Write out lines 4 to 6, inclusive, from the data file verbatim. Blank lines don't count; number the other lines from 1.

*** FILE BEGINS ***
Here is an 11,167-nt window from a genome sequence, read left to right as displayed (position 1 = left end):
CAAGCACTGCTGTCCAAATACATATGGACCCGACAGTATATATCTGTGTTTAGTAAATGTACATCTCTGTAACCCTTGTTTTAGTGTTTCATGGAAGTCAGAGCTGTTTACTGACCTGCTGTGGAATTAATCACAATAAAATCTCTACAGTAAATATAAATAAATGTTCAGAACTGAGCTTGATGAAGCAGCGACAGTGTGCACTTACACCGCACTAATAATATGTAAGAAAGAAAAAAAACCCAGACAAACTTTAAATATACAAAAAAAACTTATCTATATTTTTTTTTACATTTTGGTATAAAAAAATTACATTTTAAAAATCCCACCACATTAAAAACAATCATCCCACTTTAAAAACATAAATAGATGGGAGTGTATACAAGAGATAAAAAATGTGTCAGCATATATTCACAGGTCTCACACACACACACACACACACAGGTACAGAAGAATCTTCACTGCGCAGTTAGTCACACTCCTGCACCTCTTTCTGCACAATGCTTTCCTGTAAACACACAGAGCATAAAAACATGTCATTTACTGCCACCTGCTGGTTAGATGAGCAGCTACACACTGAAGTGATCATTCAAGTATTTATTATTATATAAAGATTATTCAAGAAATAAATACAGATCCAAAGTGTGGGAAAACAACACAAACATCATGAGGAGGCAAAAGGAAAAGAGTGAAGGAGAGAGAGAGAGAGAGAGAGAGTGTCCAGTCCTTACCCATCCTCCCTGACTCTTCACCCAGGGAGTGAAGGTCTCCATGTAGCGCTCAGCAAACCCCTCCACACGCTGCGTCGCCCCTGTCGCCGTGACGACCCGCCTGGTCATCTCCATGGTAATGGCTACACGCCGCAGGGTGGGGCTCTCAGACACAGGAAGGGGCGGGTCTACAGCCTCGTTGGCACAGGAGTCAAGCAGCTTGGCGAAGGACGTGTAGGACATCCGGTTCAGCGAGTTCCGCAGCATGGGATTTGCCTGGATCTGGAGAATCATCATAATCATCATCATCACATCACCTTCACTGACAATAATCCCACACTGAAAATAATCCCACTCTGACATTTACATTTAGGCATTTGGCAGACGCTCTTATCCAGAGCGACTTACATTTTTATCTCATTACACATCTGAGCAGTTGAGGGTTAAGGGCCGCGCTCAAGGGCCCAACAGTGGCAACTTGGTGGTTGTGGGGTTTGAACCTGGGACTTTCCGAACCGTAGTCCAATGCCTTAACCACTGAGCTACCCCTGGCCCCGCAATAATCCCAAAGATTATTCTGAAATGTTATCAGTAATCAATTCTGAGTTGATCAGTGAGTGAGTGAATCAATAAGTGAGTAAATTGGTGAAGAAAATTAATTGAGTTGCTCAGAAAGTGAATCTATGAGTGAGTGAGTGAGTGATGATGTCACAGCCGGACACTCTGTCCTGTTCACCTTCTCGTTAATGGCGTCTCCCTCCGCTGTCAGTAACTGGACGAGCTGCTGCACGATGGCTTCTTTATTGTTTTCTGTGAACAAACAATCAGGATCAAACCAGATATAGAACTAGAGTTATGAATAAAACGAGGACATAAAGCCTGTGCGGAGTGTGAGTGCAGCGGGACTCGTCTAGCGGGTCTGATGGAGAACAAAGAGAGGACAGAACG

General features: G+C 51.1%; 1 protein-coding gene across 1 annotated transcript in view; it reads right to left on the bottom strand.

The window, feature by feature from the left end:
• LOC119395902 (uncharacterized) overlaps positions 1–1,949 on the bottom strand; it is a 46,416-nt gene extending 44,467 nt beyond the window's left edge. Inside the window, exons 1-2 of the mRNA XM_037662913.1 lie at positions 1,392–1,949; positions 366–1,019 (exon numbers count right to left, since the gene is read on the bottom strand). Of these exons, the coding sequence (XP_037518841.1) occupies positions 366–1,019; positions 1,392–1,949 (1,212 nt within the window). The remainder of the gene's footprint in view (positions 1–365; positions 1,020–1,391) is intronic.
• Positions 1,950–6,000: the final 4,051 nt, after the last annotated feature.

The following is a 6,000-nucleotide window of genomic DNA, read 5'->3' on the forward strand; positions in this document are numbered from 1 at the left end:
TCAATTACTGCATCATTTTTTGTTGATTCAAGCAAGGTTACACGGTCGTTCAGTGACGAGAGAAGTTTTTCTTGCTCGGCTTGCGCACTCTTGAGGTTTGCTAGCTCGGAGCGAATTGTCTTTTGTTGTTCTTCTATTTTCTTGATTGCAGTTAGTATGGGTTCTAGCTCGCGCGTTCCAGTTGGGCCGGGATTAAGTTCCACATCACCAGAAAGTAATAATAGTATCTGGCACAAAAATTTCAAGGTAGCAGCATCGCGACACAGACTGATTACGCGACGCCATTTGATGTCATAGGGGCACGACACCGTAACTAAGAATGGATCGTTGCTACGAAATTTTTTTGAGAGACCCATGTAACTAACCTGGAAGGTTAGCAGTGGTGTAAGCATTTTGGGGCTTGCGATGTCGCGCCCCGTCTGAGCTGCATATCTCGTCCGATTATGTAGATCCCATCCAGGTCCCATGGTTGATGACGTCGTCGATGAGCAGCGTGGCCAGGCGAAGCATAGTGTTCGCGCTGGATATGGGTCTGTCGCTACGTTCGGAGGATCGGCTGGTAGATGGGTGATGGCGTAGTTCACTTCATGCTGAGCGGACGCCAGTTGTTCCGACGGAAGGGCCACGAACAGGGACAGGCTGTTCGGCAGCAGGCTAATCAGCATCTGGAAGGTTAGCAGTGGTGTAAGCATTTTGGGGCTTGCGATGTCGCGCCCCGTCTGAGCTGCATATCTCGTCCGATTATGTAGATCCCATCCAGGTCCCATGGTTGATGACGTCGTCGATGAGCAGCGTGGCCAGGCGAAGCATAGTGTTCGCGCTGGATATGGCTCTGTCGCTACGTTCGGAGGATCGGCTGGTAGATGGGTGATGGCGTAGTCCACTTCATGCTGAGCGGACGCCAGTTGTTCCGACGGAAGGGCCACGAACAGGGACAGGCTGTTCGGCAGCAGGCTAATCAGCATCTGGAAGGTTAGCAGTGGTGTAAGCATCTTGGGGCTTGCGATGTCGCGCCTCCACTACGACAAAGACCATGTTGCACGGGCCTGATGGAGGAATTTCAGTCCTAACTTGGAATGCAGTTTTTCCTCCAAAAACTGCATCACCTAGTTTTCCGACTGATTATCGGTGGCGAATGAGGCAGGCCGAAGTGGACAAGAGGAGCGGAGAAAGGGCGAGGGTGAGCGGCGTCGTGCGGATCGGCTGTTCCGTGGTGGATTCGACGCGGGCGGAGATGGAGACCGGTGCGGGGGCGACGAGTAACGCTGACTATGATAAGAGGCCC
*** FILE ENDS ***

The window, feature by feature from the left end:
• LOC119395902 (uncharacterized) overlaps positions 1–1,949 on the bottom strand; it is a 46,416-nt gene extending 44,467 nt beyond the window's left edge. Inside the window, exons 1-2 of the mRNA XM_037662913.1 lie at positions 1,392–1,949; positions 366–1,019 (exon numbers count right to left, since the gene is read on the bottom strand). Of these exons, the coding sequence (XP_037518841.1) occupies positions 366–1,019; positions 1,392–1,949 (1,212 nt within the window). The remainder of the gene's footprint in view (positions 1–365; positions 1,020–1,391) is intronic.
• Positions 1,950–6,000: the final 4,051 nt, after the last annotated feature.